Grieving father erupts during trial of gunman Parkland


FORT LAUDERDALE, Fla. (UKTN) — A grieving father burst into anger on Tuesday when he told the jury about the daughter who murdered Nikolas Cruz, the Florida school shooter, along with 16 others four years ago. now only get to watch TikTok videos.”

dr. Ilan Alhadeff’s emotional testimony about his 14-year-old daughter Alyssa marked a second day of tears as families, one after another, took the stand to make heartbreaking statements about their loved ones who died at Parkland’s Marjory Stoneman Douglas High School. February 14, 2018.

He and his wife, Lori, described Alyssa’s role as captain of her soccer team, the friend others would turn to for advice or a shoulder to cry on, and her plans to become a corporate lawyer. He cried when he said he would not dance with his daughter at her wedding or see the children she would have had.

“My firstborn daughter, daddy’s girl has been taken from me!” shouted Alhadeff, an internist. “I can see my friends, my neighbors, co-workers enjoying their daughters, enjoying all the normal milestones, enjoying the normal pleasures, and I can watch videos alone or go to the graveyard to see my daughter.”

He said one of Alyssa’s two younger brothers was too young to understand her death when it happened, but now “asks to visit his sister in the cemetery from time to time.”

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“This is not normal!” he said angrily.

Cruz, 23, pleaded guilty to 17 first-degree murders in October; the trial is only to determine whether he has been sentenced to death or life without parole. During the two days of family statements, he has shown little emotion, even as several of his attorneys wiped away tears and Circuit Judge Elizabeth Scherer’s voice broke as she gave directions. He usually stares straight ahead or looks down at the table where he sits.

As one family testifies, others in the gallery sob in anticipation of their turn. When they are ready, they continue to provide support. They exchange packs of tissues, rub shoulders and, when the break comes, hugs. Some jurors wipe tears, but most sit stoically.

Some families have had statements read to them. The mother of 14-year-old Martin Duque wrote that while he was born in Mexico, he wanted to become a US Navy Seal. The wife of assistant football coach Aaron Feis wrote that he was a loving father to their young daughter and a mentor to many young people.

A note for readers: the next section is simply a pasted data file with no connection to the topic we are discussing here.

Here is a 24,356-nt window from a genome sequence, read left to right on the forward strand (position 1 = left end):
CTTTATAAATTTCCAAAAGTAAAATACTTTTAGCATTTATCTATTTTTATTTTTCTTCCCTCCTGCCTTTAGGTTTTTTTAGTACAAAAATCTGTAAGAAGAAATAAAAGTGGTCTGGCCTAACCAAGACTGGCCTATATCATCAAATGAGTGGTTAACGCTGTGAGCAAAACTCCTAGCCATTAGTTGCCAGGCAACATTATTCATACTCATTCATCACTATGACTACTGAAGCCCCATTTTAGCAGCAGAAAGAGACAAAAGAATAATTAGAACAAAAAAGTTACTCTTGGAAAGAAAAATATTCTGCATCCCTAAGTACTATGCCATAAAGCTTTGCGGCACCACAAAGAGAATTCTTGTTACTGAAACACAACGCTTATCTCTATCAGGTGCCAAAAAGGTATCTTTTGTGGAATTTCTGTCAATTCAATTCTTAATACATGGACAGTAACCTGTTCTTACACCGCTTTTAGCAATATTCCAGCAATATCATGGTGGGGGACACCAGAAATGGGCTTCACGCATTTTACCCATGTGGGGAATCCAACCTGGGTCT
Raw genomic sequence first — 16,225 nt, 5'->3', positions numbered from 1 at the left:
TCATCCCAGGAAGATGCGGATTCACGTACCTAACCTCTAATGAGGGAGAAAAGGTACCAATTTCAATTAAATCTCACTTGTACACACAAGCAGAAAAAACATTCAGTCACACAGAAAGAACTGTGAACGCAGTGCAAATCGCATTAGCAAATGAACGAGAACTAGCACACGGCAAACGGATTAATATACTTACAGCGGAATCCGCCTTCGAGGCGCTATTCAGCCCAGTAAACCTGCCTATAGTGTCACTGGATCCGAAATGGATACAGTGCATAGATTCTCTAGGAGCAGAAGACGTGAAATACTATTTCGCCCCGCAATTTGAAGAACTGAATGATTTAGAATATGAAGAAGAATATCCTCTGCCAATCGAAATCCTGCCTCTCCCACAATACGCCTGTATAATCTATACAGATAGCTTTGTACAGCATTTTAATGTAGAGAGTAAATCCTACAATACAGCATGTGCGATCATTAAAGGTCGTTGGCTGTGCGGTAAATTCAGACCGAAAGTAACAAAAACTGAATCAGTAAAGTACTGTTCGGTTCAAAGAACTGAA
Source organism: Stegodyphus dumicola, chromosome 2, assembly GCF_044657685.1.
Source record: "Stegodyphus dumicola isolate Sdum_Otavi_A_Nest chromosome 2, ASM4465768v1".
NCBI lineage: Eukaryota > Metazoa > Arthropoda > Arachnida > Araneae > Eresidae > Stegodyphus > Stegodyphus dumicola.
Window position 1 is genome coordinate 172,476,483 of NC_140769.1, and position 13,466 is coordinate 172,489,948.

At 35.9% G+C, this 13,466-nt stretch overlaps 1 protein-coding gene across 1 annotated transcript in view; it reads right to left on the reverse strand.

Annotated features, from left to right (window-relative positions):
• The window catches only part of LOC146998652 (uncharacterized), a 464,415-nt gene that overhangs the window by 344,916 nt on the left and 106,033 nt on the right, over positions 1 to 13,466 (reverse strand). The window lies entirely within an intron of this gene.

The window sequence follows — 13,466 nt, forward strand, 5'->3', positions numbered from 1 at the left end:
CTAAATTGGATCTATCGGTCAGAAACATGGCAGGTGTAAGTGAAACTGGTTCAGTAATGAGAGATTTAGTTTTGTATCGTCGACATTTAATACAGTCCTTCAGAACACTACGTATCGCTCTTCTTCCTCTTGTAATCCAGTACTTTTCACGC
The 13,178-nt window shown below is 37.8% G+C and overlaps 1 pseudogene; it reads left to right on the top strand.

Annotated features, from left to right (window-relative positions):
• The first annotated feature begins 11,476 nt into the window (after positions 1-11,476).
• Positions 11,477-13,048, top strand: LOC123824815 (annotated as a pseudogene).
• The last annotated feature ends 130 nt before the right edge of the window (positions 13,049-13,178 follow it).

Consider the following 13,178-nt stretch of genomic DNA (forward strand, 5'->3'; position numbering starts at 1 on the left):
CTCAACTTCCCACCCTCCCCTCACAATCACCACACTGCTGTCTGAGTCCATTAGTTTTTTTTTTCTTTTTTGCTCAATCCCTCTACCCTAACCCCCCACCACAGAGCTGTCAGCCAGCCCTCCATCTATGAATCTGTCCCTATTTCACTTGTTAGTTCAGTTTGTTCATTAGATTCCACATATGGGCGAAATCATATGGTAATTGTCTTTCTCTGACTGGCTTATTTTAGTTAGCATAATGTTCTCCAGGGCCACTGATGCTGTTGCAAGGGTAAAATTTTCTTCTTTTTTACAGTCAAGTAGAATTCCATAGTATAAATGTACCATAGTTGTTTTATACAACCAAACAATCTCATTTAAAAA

The mother of 16-year-old Carmen Schentrup wrote that she was a straight-A student whose letter announcing she was a semifinalist for a National Merit Scholarship arrived the day after her death. She wanted to become a doctor who researched amyotrophic lateral sclerosis, better known as Lou Gehrig’s disease.

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Shara Kaplan sobbed as she told the judges of her two sons’ grief for not being there to protect their little sister, 18-year-old Meadow Pollack.

Luke Hoyer’s mother, Gina, said the 15-year-old was her “miracle baby,” her “Lukey Bear.” She said he yelled downstairs that Valentine’s Day morning to thank her for the card and Skittles she left in his bathroom. The gifts stayed there for a year. His father, Tom, said he had never seen his son that morning, but shouted “Have a nice day” as he hurried to work. “That’s the kind of exchange you have when you think you have tomorrow,” he said.

Fred Guttenberg, who has become a national advocate for tougher gun laws, said he regrets that the last words he said to his 14-year-old daughter Jaime were not “I love you” but instead, “You have to go.” “You’re I’ll be late,” as he pushed her and her older brother out the door that morning, saying his son was mad at him for telling him to run when he called in panic to say that there was a shooter at school instead of him finding his sister, even though it wouldn’t have made any difference.

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His wife, Jennifer Guttenberg, said that while her daughter was known for her competitive dance, she volunteered with the Humane Society and with special needs children. She planned to become a pediatric physiotherapist.

Annika Dworet, her husband Mitch sitting gloomily next to her, told the judges about their son Nick, who was 17 when he died. He was a star swimmer, had taken a scholarship to Indianapolis University and trained in hopes of competing for the 2020 Olympics in his mother’s native Sweden. His younger brother, Alex, was injured in the shooting.

“He was always inclusive to everyone. On his last night with us, he spent time talking to the younger kids on the swim team and giving them some tips,” she said.

But now, she said, “our hearts will be broken forever.”

“We will always live in excruciating pain. We have an empty bedroom in our house. There is an empty chair at our dining table. Alex will never have a brother to talk to or hang out with. They will never drive again, banging very loud music We didn’t see Nick graduating from high school or college We will never see him get married.

“We will always hesitate before answering the question, ‘How many children do you have?'”


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